Researchers from the King’s College London in the UK have recently identified six distinct types of COVID-19 by analyzing data collected from a COVID-19 tracking application, saying each of the type distinguished by a cluster of symptoms.
The researchers said these types also correlated with levels of severity of infection, and with the likelihood of a patient needing help with breathing during hospitalization, such as oxygen or ventilator treatment.
The findings “have major implications for clinical management of COVID-19, and could help doctors predict who is most at risk and likely to need hospital care in a second wave of coronavirus infections,” according to the college’s official website.
Data from the COVID Symptom Study app reveals that symptoms including headaches, muscle pains, fatigue, diarrhea, confusion, loss of appetite and shortness of breath are also what patients can experience, besides the three commonly known key symptoms of the disease â€“ cough, fever and loss of smell.
It also shows that patients differ significantly in the progression and outcome, as some only had mild flu-like symptoms while others suffered acute symptoms or died.
In attempt to find out people with what symptoms would develop to a severe condition and who would need oxygen or ventilator support, the researchers used a machine learning algorithm to analyze data from the app obtained from “around 1,600 users in the UK and U.S. with confirmed COVID-19 who had regularly logged their symptoms using the app in March and April.”
They also tested the algorithm by applying it on another independent dataset of around 1,000 users in the UK, U.S. and Sweden, who had logged their symptoms in May.
The study, released online on June 16 but not peer-reviewed by independent scientists, described the six clusters as:
1.Â “flu-like” with no fever: Headache, loss of smell, muscle pains, cough, sore throat, chest pain, no fever.
2.Â “flu-like” with fever: Headache, loss of smell, cough, sore throat, hoarseness, fever, loss of appetite.
3.Â gastrointestinal: Headache, loss of smell, loss of appetite, diarrhea, sore throat, chest pain, no cough.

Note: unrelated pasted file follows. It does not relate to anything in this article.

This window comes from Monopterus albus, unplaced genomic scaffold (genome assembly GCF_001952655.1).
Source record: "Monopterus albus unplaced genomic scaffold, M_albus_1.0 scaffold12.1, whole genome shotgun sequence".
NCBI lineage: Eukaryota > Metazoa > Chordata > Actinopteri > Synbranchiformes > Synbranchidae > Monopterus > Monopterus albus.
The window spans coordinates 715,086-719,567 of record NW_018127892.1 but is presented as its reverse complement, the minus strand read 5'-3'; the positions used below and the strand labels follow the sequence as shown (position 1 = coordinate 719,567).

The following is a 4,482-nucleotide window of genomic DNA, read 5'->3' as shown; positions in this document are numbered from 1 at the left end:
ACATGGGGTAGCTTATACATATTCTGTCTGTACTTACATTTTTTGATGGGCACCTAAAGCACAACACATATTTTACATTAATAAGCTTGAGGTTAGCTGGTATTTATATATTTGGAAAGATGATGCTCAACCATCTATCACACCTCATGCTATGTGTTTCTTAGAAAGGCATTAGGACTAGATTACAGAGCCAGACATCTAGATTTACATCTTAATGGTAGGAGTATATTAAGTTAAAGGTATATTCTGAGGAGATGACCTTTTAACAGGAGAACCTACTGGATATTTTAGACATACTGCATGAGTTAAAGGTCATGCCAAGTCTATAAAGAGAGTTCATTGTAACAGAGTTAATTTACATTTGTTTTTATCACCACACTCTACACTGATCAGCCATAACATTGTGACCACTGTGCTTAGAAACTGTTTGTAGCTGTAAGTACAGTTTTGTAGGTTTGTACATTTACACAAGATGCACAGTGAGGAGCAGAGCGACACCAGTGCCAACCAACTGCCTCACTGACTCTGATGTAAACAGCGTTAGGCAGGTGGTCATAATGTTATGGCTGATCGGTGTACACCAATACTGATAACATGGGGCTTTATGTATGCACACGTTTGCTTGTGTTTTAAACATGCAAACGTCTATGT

4.Â severe level one, fatigue: Headache, loss of smell, cough, fever, hoarseness, chest pain, fatigue.
5.Â severe level two, confusion: Headache, loss of smell, loss of appetite, cough, fever, hoarseness, sore throat, chest pain, fatigue, confusion, muscle pain.
6.Â severe level three, abdominal and respiratory: Headache, loss of smell, loss of appetite, cough, fever, hoarseness, sore throat, chest pain, fatigue, confusion, muscle pain, shortness of breath, diarrhea, abdominal pain.
Patients with cluster 4, 5 and 6 types were more likely to be admitted to hospitals and more likely to need respiratory support, the researchers said, as “only 1.5 percent of people with cluster 1, 4.4 percent of people with cluster 2 and 3.3 percent of people with cluster 3 COVID-19 required breathing support. These figures were 8.6 percent, 9.9 percent and 19.8 percent for clusters 4, 5 and 6 respectively.”
“These findings have important implications for care and monitoring of people who are most vulnerable to severe COVID-19,” said Dr Claire Steves from King’s College London who co-led the study.
“If you can predict who these people are at day five, you have time to give them support and early interventions such as monitoring blood oxygen and sugar levels, and ensuring they are properly hydrated â€“ simple care that could be given at home, preventing hospitalizations and saving lives.”
British-developed antibody test
At the same time, researchers from the Oxford University partnered with local diagnosis companies have developed a COVID-19 antibody test, which is said to be able to identify if a person has been exposed to the novel coronavirus within 20 minutes, The Telegraph reported on Friday.
Designed for home use, the finger-prick test reached an accuracy of 98.6 percent in secret human trials last month.
Tens of thousands of prototypes have been manufactured for validation testing of the AbC-19 lateral flow test, and the regulatory approval from the Medicines and Healthcare products Regulatory Agency is expected in coming weeks, the report said.
It added that ministers hope that the test will be available for use in a mass screening program before the end of the year.
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